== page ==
Day trek to the Zawrat, High Tatras

A challenging day trek crossing the Eagle’s Path in the Polish High Tatras

Starting point: Five Lakes Valley Refuge (1673 m)
Highest point: Zawrat Pass (2158 m)
Destination: Murowaniec Refuge (1500 m)
Total distance: ~8 km
Net duration: 3 h (highly dependent on the weather and your fitness)
Difficulty: medium-hard

The Five Lakes Valley under waves of cloud
The Five Lakes Valley under waves of cloud


Thanks to the network of high mountain refuges in the Polish High Tatras, you can easily make shorter or longer treks between the valleys and ridges. As I mentioned earlier, most of the hiking trails are in use on this side of the border though you definitely need proper winter equipment.

If you arrange to stay in the two mountain refuges at the two ends of this trek, it can be done in half a day. However, if you don’t want to sleep on the mountain, you’ll have to calculate with around 4 extra hours to reach the starting point and then get back to civilization at the end. Even then it is perfectly doable in one day.

After a sleepless night

We stayed in the Five Lakes Valley refuge (Schronisko Pięciu Stawów). This is one of the 8 similar hostels located in the Polish Tatras and the one that lies at the highest altitude. This time there was a huge crowd and people were sleeping everywhere: on the floor, on tables, on the window sills, in the corridors and even in the tourists’ kitchen. Unfortunately, some guys didn’t have a sense of time and kept chatting by a table after midnight when we all wanted to sleep…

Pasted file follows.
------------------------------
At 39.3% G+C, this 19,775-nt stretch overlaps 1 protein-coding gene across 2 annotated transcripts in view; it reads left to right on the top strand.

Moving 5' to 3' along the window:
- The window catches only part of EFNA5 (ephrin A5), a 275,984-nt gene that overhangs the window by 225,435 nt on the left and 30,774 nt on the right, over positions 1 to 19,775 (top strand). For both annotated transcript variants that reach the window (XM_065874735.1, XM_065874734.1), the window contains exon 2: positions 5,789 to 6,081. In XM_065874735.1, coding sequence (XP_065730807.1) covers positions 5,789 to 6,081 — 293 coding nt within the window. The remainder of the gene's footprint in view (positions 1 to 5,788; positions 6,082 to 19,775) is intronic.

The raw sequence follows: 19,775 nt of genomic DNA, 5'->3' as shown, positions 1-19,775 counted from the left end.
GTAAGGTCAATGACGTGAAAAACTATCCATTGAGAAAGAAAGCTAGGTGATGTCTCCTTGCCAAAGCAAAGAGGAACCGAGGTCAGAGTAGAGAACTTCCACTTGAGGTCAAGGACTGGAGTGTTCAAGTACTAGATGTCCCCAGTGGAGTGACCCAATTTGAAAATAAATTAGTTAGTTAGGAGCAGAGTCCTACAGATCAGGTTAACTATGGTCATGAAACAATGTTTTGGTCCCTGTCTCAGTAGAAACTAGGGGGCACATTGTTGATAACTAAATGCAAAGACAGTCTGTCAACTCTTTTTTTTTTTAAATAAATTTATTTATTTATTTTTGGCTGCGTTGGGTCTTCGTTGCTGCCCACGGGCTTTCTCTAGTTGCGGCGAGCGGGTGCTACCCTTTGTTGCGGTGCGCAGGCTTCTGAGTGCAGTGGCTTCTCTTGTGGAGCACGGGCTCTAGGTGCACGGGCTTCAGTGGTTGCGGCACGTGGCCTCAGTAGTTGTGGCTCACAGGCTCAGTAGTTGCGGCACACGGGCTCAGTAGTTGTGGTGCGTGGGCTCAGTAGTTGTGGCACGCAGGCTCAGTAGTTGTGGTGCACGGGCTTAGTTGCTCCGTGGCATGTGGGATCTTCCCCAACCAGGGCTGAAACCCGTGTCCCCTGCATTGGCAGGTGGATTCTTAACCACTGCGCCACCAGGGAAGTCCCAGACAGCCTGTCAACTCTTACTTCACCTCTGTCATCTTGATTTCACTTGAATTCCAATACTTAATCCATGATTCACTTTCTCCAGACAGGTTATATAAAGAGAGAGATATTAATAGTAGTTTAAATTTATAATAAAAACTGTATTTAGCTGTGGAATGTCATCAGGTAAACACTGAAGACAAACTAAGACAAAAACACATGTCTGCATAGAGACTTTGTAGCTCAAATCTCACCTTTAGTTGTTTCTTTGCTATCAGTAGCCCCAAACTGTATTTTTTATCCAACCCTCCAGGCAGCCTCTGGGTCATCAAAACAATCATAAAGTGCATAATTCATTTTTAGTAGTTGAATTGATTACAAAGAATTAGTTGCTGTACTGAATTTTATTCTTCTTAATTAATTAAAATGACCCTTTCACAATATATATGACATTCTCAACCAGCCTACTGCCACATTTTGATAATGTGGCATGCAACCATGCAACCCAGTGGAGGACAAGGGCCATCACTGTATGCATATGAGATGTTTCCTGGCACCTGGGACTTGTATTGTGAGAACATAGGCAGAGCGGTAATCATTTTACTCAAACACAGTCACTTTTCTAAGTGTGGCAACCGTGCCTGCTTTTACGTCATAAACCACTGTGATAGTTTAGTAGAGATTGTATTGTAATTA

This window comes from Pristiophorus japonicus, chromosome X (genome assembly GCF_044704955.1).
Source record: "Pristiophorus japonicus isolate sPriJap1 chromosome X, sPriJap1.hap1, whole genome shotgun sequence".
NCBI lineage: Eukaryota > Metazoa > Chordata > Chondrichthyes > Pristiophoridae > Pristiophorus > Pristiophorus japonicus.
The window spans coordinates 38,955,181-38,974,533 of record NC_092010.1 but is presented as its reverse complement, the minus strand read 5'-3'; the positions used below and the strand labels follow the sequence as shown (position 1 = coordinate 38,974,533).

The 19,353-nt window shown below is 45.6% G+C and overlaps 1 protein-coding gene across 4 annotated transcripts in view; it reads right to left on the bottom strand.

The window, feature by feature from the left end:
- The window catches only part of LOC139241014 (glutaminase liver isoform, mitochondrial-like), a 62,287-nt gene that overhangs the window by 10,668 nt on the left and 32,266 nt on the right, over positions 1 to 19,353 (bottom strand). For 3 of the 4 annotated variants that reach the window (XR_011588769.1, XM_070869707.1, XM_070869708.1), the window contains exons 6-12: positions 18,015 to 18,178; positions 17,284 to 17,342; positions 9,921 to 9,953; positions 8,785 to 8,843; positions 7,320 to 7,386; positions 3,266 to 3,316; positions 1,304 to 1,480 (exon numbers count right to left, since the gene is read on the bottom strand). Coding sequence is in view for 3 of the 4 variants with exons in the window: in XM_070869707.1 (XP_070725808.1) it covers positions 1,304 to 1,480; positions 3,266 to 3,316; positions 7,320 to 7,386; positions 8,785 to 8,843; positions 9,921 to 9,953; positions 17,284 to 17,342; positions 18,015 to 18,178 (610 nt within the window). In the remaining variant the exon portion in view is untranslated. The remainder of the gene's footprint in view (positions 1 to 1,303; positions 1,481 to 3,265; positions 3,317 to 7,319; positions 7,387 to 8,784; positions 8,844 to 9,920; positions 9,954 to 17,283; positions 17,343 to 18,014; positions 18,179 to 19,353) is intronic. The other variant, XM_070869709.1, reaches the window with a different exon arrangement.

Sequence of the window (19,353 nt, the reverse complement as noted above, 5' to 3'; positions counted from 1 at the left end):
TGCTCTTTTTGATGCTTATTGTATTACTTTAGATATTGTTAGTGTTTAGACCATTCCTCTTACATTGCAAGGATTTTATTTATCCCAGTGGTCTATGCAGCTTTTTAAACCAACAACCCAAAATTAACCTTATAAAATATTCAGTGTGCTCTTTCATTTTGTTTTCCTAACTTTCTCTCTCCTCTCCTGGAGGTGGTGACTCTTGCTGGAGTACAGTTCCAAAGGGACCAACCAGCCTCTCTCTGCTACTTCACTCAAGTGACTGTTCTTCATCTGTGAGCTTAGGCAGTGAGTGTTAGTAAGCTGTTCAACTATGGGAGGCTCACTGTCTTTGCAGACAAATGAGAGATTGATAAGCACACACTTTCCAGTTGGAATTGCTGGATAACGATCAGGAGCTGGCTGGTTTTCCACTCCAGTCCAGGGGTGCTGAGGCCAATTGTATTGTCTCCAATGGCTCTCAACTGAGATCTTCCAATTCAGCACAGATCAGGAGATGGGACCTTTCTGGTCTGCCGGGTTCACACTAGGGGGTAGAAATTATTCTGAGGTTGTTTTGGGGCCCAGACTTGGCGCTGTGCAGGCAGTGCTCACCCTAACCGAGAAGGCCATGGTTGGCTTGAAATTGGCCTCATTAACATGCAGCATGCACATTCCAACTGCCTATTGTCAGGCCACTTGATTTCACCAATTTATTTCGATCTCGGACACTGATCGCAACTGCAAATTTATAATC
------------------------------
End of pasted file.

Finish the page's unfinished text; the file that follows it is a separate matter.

The inviting refuge on the bank of a frozen lake in the Five Lakes Valley
A home for trekkers in the Five Lakes Valley

It was a short night but we felt surprisingly fresh and fit at 6.15 when the noise woke us. The thermometer showed -19 °C outside the house. It is not generally that cold but you can expect around -10 degrees on an average winter day.

Yellow and blue to the Zawrat

From the house, you follow the yellow (and only) trail on the right hand side of the lake. This section is fairly easy as you gradually gain altitude. You can enjoy the view of the lakes as you pass them and the ridge of spiky peaks that separate the Five Lakes Valley from the valley of Morskie Oko.

As usual, the path does not follow the same line in winter as in summer but it’s hard to get lost. You walk past two fork-offs on the right: first the black trail leading to Kozi Wierch and then the yellow to Kozi Pass. If you carry on, you soon see the signpost showing the direction to Zawrat (blue trail).

Just another 85 minutes to the top (or more)
Just another 85 minutes to the top (or more)

This is where the harder part of the ascend starts and the last 1 km to the top can easily take more than an hour in the snow. After a short stop for a photo (or dozens of photos in good weather) you continue steeply downhill on the other side of the ridge. Zawrat is the point where the famous Eagle’s Path (Orla Perć) starts and intrepid trekkers venture on it even in winter. But don’t forget that this king of trekking paths is dangerous even in ideal summer conditions so think twice before turning right.